Buzzing For Kebano
I’m buzzing for Neeskens Kebano, you know. The DR Congo winger’s viewed as a disposable component within our set-up and that is a objectionable injustice. He’s chipped in with 20-minute cameos, he’s been hauled off without valid reasoning but on Saturday, within the starting XI, the diminutive winger raised the standard and was my personal man of the match, and I’m sure that stands for many others as well.
Dominic Iorfa’s ankles will need icing for a few more days after engaging with Kebano. The 28-year-old trickster spun Wednesday’s ill-equipped fullback inside out, entangling him in a web of slaloming shimmies and shoulder drops. Kebano’s rattled woodwork this term, he’s fizzed wide of the mark, but he wasted no time in tallying his first goal of the season in the 11th minute. Killing a cross field switch, Kebano dipped inside and set his sights from range. Wildsmith should have smothered it, but the Paris Saint-Germain graduate’s effort trickled past the flap-handed stopper, gifting us an early lead.
Kebano was primed and ready for action, his expansive, direct approach along the left enticed meaningful attacks and if he couldn’t scurry beyond his immediate marker, he rotated possession logically without admiring his resourceful efforts. Contesting for set-pieces is riddled with treachery, Aboubakar Kamara will vouch for that, although Kebano was given the nod to fire from the parameter of the box in the 73rd minute. A routine devised from the training field, Kebano squeezed the ball under Wednesday’s airborne wall, lodging his second of the campaign and Fulham’s fourth of the afternoon. Somersaults ensued, Parker’s besotted gaze focused upon the overlooked inspiration and I’m serious, I’d rather Kebano over Ivan Cavaleiro against Wigan Athletic. Cav’s a handful, but Kebano’s a persistent headache with clout and confidence coursing through his veins.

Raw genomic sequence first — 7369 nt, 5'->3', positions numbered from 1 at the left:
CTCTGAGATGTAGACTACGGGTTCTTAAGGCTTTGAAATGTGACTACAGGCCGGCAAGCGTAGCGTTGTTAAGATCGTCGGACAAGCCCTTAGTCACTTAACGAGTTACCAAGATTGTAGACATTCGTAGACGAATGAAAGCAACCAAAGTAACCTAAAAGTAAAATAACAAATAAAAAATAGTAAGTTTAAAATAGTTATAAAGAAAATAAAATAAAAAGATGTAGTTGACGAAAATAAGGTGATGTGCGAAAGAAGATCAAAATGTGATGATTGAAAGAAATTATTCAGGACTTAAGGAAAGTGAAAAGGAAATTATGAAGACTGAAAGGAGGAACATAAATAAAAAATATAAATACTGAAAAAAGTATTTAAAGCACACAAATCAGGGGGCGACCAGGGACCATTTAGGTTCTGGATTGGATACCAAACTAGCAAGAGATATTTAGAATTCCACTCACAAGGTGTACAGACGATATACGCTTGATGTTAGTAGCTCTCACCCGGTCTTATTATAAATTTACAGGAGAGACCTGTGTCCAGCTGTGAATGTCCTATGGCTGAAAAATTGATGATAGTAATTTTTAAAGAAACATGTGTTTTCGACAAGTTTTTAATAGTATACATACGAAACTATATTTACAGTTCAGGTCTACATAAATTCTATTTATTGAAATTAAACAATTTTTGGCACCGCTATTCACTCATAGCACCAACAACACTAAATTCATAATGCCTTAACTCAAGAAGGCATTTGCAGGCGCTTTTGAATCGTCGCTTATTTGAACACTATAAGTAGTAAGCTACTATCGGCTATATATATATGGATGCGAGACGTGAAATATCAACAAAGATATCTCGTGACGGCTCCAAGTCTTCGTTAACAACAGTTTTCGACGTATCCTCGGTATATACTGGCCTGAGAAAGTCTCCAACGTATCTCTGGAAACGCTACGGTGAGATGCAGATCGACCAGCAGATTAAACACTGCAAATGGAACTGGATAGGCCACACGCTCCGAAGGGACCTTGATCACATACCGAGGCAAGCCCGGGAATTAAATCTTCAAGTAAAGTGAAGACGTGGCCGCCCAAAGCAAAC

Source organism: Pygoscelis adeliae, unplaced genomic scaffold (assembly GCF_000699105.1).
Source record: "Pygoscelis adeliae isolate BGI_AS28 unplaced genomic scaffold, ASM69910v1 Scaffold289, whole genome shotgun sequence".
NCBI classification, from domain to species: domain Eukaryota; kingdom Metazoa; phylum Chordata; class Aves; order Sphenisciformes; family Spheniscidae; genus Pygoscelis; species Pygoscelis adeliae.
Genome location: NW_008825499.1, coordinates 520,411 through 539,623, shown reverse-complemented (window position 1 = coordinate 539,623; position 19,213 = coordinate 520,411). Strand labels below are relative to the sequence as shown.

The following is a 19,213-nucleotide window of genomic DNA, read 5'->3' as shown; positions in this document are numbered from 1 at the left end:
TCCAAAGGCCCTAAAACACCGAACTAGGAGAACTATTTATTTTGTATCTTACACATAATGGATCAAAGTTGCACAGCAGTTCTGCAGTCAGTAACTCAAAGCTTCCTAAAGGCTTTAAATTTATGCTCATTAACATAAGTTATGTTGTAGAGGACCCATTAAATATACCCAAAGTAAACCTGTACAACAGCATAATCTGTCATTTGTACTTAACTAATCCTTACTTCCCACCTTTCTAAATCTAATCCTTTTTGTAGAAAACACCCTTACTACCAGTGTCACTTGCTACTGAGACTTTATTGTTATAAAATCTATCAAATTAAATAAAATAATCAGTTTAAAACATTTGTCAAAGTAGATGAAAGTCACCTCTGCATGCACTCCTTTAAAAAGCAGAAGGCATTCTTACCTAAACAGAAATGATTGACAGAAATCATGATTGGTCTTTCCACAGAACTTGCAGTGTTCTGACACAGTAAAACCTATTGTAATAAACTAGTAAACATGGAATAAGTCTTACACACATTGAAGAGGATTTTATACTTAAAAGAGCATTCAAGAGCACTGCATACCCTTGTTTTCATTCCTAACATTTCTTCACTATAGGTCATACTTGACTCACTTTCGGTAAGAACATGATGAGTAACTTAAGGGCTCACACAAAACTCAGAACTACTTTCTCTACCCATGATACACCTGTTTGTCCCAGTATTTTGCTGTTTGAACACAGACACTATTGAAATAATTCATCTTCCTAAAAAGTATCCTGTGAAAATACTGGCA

Mitro On Top
Ollie Watkins is a potent marksman and a worthy contender, but Aleksandar Mitrovic is the Championship’s head honcho, there’s no disputing that. A brace for Mitro’ takes him above Brentford’s equivalent danger man in the race for the golden boot and now, with one game to go, the deadly Serb has 26 domestic goals to his name, one more than Watkins. Supremacy restored, although he didn’t quite have it all his own way against Wednesday.